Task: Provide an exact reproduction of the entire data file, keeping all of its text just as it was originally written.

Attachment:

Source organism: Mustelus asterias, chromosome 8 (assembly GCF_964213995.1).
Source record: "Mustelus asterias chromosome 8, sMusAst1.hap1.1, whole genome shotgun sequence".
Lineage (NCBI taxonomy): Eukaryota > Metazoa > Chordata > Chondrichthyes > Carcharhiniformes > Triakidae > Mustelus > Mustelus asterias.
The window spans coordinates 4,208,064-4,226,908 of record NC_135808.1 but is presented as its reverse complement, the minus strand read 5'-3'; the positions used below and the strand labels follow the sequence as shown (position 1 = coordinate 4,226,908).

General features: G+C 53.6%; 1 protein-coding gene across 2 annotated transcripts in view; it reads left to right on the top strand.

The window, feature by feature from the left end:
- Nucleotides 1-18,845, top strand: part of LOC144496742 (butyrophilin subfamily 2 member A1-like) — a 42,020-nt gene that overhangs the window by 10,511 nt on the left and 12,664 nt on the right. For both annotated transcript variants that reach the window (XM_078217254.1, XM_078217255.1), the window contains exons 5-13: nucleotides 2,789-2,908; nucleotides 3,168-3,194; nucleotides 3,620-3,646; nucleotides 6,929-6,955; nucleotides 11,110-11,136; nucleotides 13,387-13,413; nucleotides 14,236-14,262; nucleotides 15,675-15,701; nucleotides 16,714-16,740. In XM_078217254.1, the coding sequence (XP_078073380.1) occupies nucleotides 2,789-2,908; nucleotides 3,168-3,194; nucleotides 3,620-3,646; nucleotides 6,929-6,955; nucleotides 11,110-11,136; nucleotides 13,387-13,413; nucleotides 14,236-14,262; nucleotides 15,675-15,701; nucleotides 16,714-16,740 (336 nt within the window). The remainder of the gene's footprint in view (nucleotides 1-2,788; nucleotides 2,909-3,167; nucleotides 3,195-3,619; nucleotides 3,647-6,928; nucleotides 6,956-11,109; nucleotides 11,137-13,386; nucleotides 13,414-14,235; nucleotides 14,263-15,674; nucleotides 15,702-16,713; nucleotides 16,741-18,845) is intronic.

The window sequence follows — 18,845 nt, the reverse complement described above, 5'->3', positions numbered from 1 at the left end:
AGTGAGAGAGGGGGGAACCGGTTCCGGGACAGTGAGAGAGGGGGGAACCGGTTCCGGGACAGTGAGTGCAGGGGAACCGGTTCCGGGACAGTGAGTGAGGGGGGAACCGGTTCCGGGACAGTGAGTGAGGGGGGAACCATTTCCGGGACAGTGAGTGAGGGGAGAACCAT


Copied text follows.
Source organism: Mustelus asterias, chromosome 8 (assembly GCF_964213995.1).
Source record: "Mustelus asterias chromosome 8, sMusAst1.hap1.1, whole genome shotgun sequence".
Lineage (NCBI taxonomy): Eukaryota > Metazoa > Chordata > Chondrichthyes > Carcharhiniformes > Triakidae > Mustelus > Mustelus asterias.
The window spans coordinates 4,208,064-4,226,908 of record NC_135808.1 but is presented as its reverse complement, the minus strand read 5'-3'; the positions used below and the strand labels follow the sequence as shown (position 1 = coordinate 4,226,908).

General features: G+C 53.6%; 1 protein-coding gene across 2 annotated transcripts in view; it reads left to right on the top strand.

The window, feature by feature from the left end:
- Nucleotides 1-18,845, top strand: part of LOC144496742 (butyrophilin subfamily 2 member A1-like) — a 42,020-nt gene that overhangs the window by 10,511 nt on the left and 12,664 nt on the right. For both annotated transcript variants that reach the window (XM_078217254.1, XM_078217255.1), the window contains exons 5-13: nucleotides 2,789-2,908; nucleotides 3,168-3,194; nucleotides 3,620-3,646; nucleotides 6,929-6,955; nucleotides 11,110-11,136; nucleotides 13,387-13,413; nucleotides 14,236-14,262; nucleotides 15,675-15,701; nucleotides 16,714-16,740. In XM_078217254.1, the coding sequence (XP_078073380.1) occupies nucleotides 2,789-2,908; nucleotides 3,168-3,194; nucleotides 3,620-3,646; nucleotides 6,929-6,955; nucleotides 11,110-11,136; nucleotides 13,387-13,413; nucleotides 14,236-14,262; nucleotides 15,675-15,701; nucleotides 16,714-16,740 (336 nt within the window). The remainder of the gene's footprint in view (nucleotides 1-2,788; nucleotides 2,909-3,167; nucleotides 3,195-3,619; nucleotides 3,647-6,928; nucleotides 6,956-11,109; nucleotides 11,137-13,386; nucleotides 13,414-14,235; nucleotides 14,263-15,674; nucleotides 15,702-16,713; nucleotides 16,741-18,845) is intronic.

The window sequence follows — 18,845 nt, the reverse complement described above, 5'->3', positions numbered from 1 at the left end:
AGTGAGAGAGGGGGGAACCGGTTCCGGGACAGTGAGAGAGGGGGGAACCGGTTCCGGGACAGTGAGTGCAGGGGAACCGGTTCCGGGACAGTGAGTGAGGGGGGAACCGGTTCCGGGACAGTGAGTGAGGGGGGAACCATTTCCGGGACAGTGAGTGAGGGGAGAACCAT